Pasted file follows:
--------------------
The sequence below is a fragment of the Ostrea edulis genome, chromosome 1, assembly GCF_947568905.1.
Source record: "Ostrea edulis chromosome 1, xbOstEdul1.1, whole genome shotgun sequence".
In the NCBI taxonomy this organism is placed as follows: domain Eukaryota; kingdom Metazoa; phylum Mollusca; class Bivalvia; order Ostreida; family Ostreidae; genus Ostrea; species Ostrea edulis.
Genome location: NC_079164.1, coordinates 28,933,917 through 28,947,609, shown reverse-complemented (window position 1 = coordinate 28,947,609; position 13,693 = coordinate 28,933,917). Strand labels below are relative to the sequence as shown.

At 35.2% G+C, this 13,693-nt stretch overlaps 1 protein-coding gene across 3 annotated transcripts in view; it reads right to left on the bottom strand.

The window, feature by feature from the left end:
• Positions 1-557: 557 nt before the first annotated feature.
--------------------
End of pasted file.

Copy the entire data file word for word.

The sequence below is a fragment of the Ostrea edulis genome, chromosome 1, assembly GCF_947568905.1.
Source record: "Ostrea edulis chromosome 1, xbOstEdul1.1, whole genome shotgun sequence".
In the NCBI taxonomy this organism is placed as follows: domain Eukaryota; kingdom Metazoa; phylum Mollusca; class Bivalvia; order Ostreida; family Ostreidae; genus Ostrea; species Ostrea edulis.
Genome location: NC_079164.1, coordinates 28,933,917 through 28,947,609, shown reverse-complemented (window position 1 = coordinate 28,947,609; position 13,693 = coordinate 28,933,917). Strand labels below are relative to the sequence as shown.

At 35.2% G+C, this 13,693-nt stretch overlaps 1 protein-coding gene across 3 annotated transcripts in view; it reads right to left on the bottom strand.

The window, feature by feature from the left end:
• Positions 1-557: 557 nt before the first annotated feature.